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How is a roller coaster moved?

jokersrevengefan

New Member
Hi everyone!

I'm looking for some information about how roller coasters are physically moved, like when a coaster is moved from one park to another.

Are there companies that specifically do this? Do parks have a team dedicated to moving coasters, or that a contractor's role? Do you know of any companies that do this now, or have done it in the past?

I'd love any information anyone can give me on this topic, including leads on people in the business I can talk to about it.

I'm a writer, and I'm working on a piece on this topic.

Thanks!
 
From what I have seen at parks which have moved coasters they will just dismantle the coaster into pieces (usually with cranes) put them on trucks and drive them away. When the ride is shipped away they will either clear away the footers or re use them for something else. When building a re used coaster it's basically the same thing as building a brand new one. Read the Flamingo Land 10 inversion thread about info on how a old coaster is assembled. Usually it's the normal test and mark the land, pour the footers and then start the vertical construction. There are also more mobile coasters which sit on steel frames and therfore dont require footers. These things are therefore easier to move. I am by no means an expert in coaster moving.
 

Hyde

I Lied About My Age!
Staff member
Moderator
Social Media Team
Indeed, if the coaster is to be relocated, the coaster is carefully disassembled, bolt-by-bolt, piece-by-piece, to then be carted to the new location.

For a complete scrappage/teardown, it's a far simpler procedure. For wooden coasters, method of preferred execution is by crane/winch, pulling down the structure. For steel coasters, lots of saw-zaws and cutting torches to scrap the metal into smaller pieces for recycling.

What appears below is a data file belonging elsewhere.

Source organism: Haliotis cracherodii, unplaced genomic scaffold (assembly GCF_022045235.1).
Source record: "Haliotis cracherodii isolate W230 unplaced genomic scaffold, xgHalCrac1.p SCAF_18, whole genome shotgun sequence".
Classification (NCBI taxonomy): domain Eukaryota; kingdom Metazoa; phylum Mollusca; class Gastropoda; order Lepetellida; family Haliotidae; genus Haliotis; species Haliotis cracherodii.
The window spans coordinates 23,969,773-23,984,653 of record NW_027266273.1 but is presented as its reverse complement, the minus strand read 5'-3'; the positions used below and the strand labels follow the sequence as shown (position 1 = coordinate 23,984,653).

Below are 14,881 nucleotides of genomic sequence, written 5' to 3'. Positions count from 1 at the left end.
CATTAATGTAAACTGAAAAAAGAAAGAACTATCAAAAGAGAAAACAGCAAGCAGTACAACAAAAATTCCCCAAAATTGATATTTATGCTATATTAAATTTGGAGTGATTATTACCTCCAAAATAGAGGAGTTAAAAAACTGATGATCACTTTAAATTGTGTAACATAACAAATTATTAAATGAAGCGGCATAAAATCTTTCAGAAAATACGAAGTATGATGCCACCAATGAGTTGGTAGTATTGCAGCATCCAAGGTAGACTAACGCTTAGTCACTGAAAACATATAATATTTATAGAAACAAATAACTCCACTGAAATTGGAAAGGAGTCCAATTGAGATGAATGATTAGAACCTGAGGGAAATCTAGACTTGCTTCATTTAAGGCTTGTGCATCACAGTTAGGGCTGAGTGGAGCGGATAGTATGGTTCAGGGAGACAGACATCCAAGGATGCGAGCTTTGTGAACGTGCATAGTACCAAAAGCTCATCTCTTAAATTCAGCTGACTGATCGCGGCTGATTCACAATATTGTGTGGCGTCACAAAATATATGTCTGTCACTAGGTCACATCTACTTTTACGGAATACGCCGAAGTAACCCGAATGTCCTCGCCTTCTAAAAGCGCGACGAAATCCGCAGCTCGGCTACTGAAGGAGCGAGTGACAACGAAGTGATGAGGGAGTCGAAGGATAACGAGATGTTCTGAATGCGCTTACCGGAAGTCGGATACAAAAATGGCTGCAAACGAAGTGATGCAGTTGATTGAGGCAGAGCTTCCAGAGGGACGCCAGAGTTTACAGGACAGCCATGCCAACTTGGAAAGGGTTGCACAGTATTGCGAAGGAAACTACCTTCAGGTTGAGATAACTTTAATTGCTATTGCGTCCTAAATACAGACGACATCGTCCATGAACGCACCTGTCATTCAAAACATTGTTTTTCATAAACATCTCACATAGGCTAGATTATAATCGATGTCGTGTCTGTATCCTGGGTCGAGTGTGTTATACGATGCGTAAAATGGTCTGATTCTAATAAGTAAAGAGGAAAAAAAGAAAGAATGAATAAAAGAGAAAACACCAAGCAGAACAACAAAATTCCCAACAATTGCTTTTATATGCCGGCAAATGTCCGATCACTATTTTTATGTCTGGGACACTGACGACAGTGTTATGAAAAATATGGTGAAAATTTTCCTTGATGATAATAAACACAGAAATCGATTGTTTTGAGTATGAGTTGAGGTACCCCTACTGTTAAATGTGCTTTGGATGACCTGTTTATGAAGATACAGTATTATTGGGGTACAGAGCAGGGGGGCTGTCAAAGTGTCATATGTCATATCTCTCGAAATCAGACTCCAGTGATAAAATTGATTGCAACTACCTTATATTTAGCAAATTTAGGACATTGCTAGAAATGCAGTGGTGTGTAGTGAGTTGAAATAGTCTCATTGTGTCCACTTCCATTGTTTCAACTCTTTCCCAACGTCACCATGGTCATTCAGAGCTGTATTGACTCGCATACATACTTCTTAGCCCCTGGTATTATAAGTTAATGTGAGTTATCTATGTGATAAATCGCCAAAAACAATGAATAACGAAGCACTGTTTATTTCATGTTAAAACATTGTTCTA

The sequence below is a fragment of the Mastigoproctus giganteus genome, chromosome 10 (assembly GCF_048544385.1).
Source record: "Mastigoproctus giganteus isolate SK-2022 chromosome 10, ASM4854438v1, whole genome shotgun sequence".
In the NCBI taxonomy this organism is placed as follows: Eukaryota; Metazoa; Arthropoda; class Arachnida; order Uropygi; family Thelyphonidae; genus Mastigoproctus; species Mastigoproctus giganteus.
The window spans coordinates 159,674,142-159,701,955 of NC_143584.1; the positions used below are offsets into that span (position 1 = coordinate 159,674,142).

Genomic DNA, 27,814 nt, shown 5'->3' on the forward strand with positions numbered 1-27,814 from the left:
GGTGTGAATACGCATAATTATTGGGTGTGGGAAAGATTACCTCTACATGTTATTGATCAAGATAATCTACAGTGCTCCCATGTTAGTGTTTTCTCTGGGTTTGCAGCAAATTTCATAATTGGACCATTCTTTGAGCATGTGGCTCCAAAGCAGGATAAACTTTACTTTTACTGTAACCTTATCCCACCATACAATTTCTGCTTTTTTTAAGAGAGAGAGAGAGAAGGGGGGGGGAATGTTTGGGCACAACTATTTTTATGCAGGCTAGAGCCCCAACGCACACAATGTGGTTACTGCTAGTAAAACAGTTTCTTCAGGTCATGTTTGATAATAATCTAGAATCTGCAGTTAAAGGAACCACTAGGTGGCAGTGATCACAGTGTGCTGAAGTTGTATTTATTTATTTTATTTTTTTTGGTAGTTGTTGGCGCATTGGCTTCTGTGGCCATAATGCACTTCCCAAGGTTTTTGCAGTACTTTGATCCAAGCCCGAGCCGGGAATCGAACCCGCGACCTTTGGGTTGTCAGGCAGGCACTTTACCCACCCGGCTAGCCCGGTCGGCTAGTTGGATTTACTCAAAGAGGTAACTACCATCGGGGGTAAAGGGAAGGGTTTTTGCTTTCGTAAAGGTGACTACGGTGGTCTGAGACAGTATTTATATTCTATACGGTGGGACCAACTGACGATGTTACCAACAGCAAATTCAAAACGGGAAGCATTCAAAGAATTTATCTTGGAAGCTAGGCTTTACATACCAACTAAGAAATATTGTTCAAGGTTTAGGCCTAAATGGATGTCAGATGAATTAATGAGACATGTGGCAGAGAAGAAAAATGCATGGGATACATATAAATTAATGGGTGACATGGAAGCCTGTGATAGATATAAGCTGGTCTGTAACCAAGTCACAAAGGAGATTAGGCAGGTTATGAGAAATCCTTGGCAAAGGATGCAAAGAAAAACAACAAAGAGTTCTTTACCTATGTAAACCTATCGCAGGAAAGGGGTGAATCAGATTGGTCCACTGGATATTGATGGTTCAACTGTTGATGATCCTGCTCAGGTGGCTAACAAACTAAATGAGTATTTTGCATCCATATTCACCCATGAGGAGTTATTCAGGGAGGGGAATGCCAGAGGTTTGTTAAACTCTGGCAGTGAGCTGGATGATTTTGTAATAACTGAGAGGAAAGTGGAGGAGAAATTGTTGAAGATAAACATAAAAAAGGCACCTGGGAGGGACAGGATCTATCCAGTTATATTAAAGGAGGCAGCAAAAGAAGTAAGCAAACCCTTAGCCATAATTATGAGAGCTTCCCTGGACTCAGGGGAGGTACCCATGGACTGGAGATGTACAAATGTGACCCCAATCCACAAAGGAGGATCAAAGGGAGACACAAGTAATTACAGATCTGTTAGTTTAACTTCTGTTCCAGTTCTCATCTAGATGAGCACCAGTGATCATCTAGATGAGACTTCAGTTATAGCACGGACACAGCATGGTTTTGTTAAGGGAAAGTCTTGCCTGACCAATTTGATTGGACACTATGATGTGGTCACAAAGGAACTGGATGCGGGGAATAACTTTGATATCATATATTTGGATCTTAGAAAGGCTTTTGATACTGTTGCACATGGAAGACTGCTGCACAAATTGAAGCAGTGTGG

the coaster is carefully disassembled
Saying nothing....... 😏

I've moved enough rides to know that a single method rarely works for everything. It all depends on the type of ride, how far it needs to go, what equipment you have available etc.

Companies like RCS specialise in ride construction and relocation, they do literally everything for you and even bring all their own equipment. At the other end of the spectrum, you could dismantle the ride yourself, pack it up into containers and have it picked up by the buyer.

Dismantling a coaster is actually fairly straighforward, the majority of track sections tend to come apart quite easy and they all fit neatly into standard shipping containers.
The fun starts however when you come across a peice of track that doesn't do what you expect it to do when you take out the last bolt. This can range from a section refusing to separate, I've had to subject stubborn track to some serious pain with a very large hammer to get them to budge. To sections that are all too eager to get away from each other, had a bolt that was tight to the very last thread only for the tack to spring apart, sending the bolt flying across the ride and into the car park........ some poor sod needed a new windscreen.

Dismantling rides is far from a gentle process, hell even new ride construction can get pretty violent when you have to break out the 10Kg persuader.
 

Hyde

I Lied About My Age!
Staff member
Moderator
Social Media Team
To clarify careful; recognizable enough to put it back together if possible. ;)
 
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